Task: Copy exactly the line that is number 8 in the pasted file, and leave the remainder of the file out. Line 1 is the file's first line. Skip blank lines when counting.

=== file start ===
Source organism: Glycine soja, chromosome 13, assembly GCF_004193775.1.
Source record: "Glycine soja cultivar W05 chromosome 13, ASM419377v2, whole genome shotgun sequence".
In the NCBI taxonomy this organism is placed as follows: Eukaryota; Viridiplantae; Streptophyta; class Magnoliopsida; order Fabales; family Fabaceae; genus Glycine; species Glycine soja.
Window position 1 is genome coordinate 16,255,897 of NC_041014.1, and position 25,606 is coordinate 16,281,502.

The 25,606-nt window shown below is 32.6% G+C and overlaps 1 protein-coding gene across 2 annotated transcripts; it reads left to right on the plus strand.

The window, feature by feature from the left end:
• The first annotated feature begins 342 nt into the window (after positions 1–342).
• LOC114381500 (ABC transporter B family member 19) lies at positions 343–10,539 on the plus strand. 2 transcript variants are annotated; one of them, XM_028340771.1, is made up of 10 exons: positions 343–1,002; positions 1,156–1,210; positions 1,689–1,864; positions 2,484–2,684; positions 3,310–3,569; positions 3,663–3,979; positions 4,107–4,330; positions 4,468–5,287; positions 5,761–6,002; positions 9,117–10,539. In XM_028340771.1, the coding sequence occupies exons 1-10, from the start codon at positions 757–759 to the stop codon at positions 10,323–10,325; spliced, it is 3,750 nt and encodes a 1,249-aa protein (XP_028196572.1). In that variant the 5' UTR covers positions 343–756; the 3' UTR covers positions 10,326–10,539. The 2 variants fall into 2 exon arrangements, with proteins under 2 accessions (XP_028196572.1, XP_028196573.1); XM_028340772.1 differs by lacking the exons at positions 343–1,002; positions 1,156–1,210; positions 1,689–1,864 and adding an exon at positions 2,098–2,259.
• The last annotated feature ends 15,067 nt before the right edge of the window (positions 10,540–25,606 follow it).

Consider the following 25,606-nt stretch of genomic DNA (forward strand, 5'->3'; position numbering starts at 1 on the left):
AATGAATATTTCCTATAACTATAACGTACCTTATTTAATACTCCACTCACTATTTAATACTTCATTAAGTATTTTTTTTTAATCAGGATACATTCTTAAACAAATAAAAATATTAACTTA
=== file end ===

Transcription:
• LOC114381500 (ABC transporter B family member 19) lies at positions 343–10,539 on the plus strand. 2 transcript variants are annotated; one of them, XM_028340771.1, is made up of 10 exons: positions 343–1,002; positions 1,156–1,210; positions 1,689–1,864; positions 2,484–2,684; positions 3,310–3,569; positions 3,663–3,979; positions 4,107–4,330; positions 4,468–5,287; positions 5,761–6,002; positions 9,117–10,539. In XM_028340771.1, the coding sequence occupies exons 1-10, from the start codon at positions 757–759 to the stop codon at positions 10,323–10,325; spliced, it is 3,750 nt and encodes a 1,249-aa protein (XP_028196572.1). In that variant the 5' UTR covers positions 343–756; the 3' UTR covers positions 10,326–10,539. The 2 variants fall into 2 exon arrangements, with proteins under 2 accessions (XP_028196572.1, XP_028196573.1); XM_028340772.1 differs by lacking the exons at positions 343–1,002; positions 1,156–1,210; positions 1,689–1,864 and adding an exon at positions 2,098–2,259.